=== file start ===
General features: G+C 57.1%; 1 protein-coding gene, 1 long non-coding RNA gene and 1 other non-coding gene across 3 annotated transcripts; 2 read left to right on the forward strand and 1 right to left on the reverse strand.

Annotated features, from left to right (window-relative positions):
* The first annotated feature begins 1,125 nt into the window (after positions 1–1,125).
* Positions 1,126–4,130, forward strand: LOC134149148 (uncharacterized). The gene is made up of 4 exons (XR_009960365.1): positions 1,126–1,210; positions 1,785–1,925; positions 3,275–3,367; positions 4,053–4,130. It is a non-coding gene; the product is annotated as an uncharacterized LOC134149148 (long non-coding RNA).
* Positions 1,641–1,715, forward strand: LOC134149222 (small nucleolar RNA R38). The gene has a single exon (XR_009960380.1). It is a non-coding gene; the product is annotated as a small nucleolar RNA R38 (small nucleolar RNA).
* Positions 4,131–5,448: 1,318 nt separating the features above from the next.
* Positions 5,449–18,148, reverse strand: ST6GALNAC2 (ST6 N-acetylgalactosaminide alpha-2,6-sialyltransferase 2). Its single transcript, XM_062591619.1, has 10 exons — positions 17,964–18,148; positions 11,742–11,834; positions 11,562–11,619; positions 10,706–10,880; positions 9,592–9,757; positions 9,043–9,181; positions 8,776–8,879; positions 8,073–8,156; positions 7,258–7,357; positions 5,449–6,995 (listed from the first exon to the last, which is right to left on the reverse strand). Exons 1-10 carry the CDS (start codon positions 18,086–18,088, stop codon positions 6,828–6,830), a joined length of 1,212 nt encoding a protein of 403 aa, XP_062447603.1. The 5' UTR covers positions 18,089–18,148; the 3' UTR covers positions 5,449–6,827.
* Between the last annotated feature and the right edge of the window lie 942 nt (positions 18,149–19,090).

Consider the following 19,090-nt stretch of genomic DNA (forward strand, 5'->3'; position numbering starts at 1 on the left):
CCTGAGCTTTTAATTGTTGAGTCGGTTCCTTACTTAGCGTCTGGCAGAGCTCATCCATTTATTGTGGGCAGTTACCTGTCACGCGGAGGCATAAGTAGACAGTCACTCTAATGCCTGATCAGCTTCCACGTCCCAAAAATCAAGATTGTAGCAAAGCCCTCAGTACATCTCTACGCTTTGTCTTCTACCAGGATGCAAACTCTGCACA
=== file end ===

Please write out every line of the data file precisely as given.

General features: G+C 57.1%; 1 protein-coding gene, 1 long non-coding RNA gene and 1 other non-coding gene across 3 annotated transcripts; 2 read left to right on the forward strand and 1 right to left on the reverse strand.

Annotated features, from left to right (window-relative positions):
* The first annotated feature begins 1,125 nt into the window (after positions 1–1,125).
* Positions 1,126–4,130, forward strand: LOC134149148 (uncharacterized). The gene is made up of 4 exons (XR_009960365.1): positions 1,126–1,210; positions 1,785–1,925; positions 3,275–3,367; positions 4,053–4,130. It is a non-coding gene; the product is annotated as an uncharacterized LOC134149148 (long non-coding RNA).
* Positions 1,641–1,715, forward strand: LOC134149222 (small nucleolar RNA R38). The gene has a single exon (XR_009960380.1). It is a non-coding gene; the product is annotated as a small nucleolar RNA R38 (small nucleolar RNA).
* Positions 4,131–5,448: 1,318 nt separating the features above from the next.
* Positions 5,449–18,148, reverse strand: ST6GALNAC2 (ST6 N-acetylgalactosaminide alpha-2,6-sialyltransferase 2). Its single transcript, XM_062591619.1, has 10 exons — positions 17,964–18,148; positions 11,742–11,834; positions 11,562–11,619; positions 10,706–10,880; positions 9,592–9,757; positions 9,043–9,181; positions 8,776–8,879; positions 8,073–8,156; positions 7,258–7,357; positions 5,449–6,995 (listed from the first exon to the last, which is right to left on the reverse strand). Exons 1-10 carry the CDS (start codon positions 18,086–18,088, stop codon positions 6,828–6,830), a joined length of 1,212 nt encoding a protein of 403 aa, XP_062447603.1. The 5' UTR covers positions 18,089–18,148; the 3' UTR covers positions 5,449–6,827.
* Between the last annotated feature and the right edge of the window lie 942 nt (positions 18,149–19,090).

Consider the following 19,090-nt stretch of genomic DNA (forward strand, 5'->3'; position numbering starts at 1 on the left):
CCTGAGCTTTTAATTGTTGAGTCGGTTCCTTACTTAGCGTCTGGCAGAGCTCATCCATTTATTGTGGGCAGTTACCTGTCACGCGGAGGCATAAGTAGACAGTCACTCTAATGCCTGATCAGCTTCCACGTCCCAAAAATCAAGATTGTAGCAAAGCCCTCAGTACATCTCTACGCTTTGTCTTCTACCAGGATGCAAACTCTGCACA